Things You Save in a Fire by Katherine Center
Rating: 5 stars

If I got this specific in my ratings, I’d probably really give this a 4.75, but I decided to round up to a 5 since a 5* is MY specific highest potential rating. My reasoning? I almost quit this book so many times in the first 70 pages. I was bored and annoyed with the traumatic but very vague past of the the main character and didn’t find much interest in the story itself – a woman trying to fit in with a group of male firefighters. But around page 70 everything turned and I could not get enough of the book after that. This turned into such a beautiful story of redemption, forgiveness, and ultimately – love above all else. I adored the characters and was so very happy with how everything turned out. It was also a great life lesson kind of book. Overall, if you can power through the beginning, this book is really worth reading.

Tweet Cute by Emma Lord
Rating: 5 stars

This book epitomizes everything I love in a sweet YA romance. Two lovable and realistic teenagers that are faced with plenty of daily problems, but can still find fun and laughter in their relationship with each other. This one was particularly fun because it had a smattering of an anonymous texting friendship as well as a national twitter feud between their family restaurants. There was a lot going on! But I loved the characters so much. It was sweet, very innocent, and absolutely enjoyable.

I Know You Remember by Jennifer Donaldson
Rating: 4 stars

I went into this book blindly, just randomly picking something that looked like it might be a thriller from my plethora of unread books on my kindle. It turned out to be somewhat of a mystery/psychological YA thriller about a teenage girl whose mom died so she moves back to Alaska to live with her dad and new step-mom and step-sister, only to find out that her best friend from childhood is missing. I was definitely pretty lost in the story as it went along, impressed with how dedicated Ruthie was to finding Zahra. But certain things happened – cue the psychological thriller aspect – that I’m not so sure are believable. Overall, it was a solid read that kept my interest.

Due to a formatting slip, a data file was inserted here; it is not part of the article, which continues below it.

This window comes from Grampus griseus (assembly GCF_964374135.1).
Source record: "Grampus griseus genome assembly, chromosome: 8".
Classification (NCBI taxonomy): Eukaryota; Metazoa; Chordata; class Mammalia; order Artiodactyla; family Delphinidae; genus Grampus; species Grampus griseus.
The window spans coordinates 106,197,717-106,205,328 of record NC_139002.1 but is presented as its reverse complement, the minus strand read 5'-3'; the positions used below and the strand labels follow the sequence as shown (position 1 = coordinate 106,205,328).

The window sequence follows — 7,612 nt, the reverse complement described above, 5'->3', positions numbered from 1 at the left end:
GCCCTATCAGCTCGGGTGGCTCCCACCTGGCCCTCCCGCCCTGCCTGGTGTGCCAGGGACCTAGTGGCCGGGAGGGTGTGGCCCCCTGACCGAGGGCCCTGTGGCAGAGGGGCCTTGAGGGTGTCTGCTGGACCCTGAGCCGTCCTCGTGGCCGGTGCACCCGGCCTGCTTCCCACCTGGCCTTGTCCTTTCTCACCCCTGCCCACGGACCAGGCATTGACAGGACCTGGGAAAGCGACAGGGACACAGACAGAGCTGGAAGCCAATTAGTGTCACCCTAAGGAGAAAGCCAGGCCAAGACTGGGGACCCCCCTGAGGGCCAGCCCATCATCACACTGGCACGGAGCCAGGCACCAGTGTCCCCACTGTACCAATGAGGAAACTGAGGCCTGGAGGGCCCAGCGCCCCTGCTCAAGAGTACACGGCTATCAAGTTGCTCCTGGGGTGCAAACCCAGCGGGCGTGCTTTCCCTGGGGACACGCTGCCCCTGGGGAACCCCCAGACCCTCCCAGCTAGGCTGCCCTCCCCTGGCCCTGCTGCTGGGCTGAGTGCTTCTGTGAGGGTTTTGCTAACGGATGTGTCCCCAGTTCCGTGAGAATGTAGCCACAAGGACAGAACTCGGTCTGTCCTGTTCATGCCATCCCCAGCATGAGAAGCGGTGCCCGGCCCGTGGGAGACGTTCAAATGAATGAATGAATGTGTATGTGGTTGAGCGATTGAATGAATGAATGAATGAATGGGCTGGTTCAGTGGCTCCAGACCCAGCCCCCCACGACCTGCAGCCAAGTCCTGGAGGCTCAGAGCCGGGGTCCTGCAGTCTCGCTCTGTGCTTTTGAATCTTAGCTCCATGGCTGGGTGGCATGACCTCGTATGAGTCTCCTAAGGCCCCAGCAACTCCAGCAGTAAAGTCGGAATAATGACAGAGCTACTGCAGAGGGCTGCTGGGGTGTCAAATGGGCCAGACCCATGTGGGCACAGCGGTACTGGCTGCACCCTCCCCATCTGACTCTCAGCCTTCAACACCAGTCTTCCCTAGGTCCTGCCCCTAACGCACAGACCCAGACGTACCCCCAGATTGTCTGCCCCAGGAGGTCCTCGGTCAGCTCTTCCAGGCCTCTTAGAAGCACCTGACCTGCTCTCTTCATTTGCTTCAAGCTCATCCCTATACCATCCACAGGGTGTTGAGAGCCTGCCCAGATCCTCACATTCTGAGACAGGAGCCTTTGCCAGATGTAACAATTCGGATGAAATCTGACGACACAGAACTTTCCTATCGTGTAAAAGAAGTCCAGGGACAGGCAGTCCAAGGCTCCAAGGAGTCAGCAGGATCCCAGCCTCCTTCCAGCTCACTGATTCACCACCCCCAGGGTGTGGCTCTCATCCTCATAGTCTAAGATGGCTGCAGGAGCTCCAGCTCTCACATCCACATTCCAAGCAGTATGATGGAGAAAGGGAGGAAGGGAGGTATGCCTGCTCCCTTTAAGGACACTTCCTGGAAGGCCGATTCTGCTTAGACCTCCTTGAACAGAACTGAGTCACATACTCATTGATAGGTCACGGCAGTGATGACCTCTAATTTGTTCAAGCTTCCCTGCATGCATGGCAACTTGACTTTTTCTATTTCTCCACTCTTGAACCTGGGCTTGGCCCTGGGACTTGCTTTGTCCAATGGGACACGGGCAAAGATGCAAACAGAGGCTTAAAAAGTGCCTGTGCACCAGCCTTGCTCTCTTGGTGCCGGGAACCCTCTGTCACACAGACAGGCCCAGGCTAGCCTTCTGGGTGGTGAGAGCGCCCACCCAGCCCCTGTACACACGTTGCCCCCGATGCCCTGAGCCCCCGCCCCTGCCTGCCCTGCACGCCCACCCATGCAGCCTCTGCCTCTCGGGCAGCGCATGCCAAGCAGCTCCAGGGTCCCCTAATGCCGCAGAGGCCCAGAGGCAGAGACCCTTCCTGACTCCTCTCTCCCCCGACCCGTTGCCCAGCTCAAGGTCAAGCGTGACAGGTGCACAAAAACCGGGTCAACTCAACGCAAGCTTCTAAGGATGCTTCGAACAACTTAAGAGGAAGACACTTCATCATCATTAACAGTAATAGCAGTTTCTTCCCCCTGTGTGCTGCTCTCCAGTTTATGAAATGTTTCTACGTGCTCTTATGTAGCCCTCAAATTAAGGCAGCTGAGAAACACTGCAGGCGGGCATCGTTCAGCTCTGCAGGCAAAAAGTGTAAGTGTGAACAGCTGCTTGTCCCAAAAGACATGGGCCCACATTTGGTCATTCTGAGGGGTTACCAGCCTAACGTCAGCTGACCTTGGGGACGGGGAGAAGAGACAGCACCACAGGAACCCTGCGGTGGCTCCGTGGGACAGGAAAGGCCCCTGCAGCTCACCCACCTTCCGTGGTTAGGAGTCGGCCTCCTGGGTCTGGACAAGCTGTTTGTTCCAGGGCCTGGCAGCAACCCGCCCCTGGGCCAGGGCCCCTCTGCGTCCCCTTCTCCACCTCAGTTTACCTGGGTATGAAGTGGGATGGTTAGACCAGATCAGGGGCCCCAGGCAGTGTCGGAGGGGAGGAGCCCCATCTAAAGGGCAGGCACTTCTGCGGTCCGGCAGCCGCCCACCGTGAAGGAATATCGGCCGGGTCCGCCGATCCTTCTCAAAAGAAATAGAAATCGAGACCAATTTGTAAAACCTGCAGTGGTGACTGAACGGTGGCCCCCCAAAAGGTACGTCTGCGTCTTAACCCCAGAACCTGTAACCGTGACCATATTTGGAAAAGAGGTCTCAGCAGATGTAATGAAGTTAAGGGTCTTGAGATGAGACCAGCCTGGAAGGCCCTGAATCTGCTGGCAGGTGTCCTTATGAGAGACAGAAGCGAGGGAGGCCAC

Get a Life, Chloe Brown by Talia Hibbert
Rating: 3 stars

I had a really hard time getting into this book, but I can’t explain why. There wasn’t anything inherently wrong with it, I just felt very disconnected. Which is kind of weird, because I found it to be super interesting that the main character is a woman who suffers from fibromyalgia and chronic pain, something I also deal with and it’s so rarely talked about and would almost never show up in a romance novel! I liked how that fit into the story and the way the characters interacted and accepted each other, flaws and all. I really enjoyed the male lead, Red. But overall, this book was just an okay read for me.

My Favorite Books of 2019

This has been a fantastic year for reading. It’s always been my favorite thing to do, but I think this year I really prioritized it as THE thing to do whenever I had a spare moment of time. I’ve also found extra joy in tracking a lot of new stats using Book Riot’s Reading Log. This may not interest anyone but me, but I’m definitely going to share all that with you in a minute. ūüôā I am SO happy to be a reader and have this chance to share all of my favorites with you each month! The bookish community is my favorite place to hang out online, researching and finding new books to read is almost as much of a hobby as reading itself, and diving into that perfect book is about the best feeling in the entire world. I pour over these end of the year lists each December, adding more books to my TBR list than I’ll ever have time to actually read. And I’m okay with that, as long as I always have options! Reading is simply THE BEST.

(I should mention that other than number of books read, my stats are SLIGHTLY skewed because I didn’t realize the spreadsheet was going to include my DNF’d books and I can’t delete them without messing up the numbering for everything else, so if you’re actually doing the math, there are 158 books included in my stats. I won’t be marking DNF’s on this tracker in 2020!)

THE STATS:

Books Read: 152

This actually surprised me as I have such a hard time FINISHING the nonfiction books I’m obsessed with buying. Though a large chunk of these are cookbooks, which I decided to start including in my reading this year because I DO read them word for word.